I think it's pretty much near impossible that it is going to be the extractor, but one thing I didn't see (didn't read too close) is which generation Glock to which this problem refers. I have five Gen3 Glocks and I seriously doubt anything like this is going to occur with either the extractor of the ejector on the Gen3's. Not outside of the realm of remote possibility but extremely remote for certain. The design of the Glocks I own is such that the extractor would have to break and then get trapped between the striker and the primer to discharge a round. And the ejector does not come into contact with a fresh round either as it moves out of the magazine or when it enters the firing chamber.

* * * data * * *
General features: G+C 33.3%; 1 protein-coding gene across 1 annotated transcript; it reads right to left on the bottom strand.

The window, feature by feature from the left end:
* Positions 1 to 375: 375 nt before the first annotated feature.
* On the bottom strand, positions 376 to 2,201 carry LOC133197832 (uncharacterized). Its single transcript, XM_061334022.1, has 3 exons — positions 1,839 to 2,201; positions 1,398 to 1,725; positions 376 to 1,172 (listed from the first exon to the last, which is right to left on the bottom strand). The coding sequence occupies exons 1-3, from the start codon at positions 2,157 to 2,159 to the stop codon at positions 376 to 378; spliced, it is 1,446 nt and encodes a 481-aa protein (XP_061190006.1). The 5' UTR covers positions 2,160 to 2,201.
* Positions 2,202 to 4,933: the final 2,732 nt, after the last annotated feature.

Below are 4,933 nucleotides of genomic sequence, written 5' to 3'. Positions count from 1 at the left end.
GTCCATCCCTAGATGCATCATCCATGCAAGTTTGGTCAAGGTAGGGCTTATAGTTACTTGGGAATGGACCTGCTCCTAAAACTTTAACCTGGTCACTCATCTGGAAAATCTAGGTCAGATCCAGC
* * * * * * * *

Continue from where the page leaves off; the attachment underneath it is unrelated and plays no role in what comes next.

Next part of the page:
Can't speak for Gen4's and I do understand they have had a few wrinkles.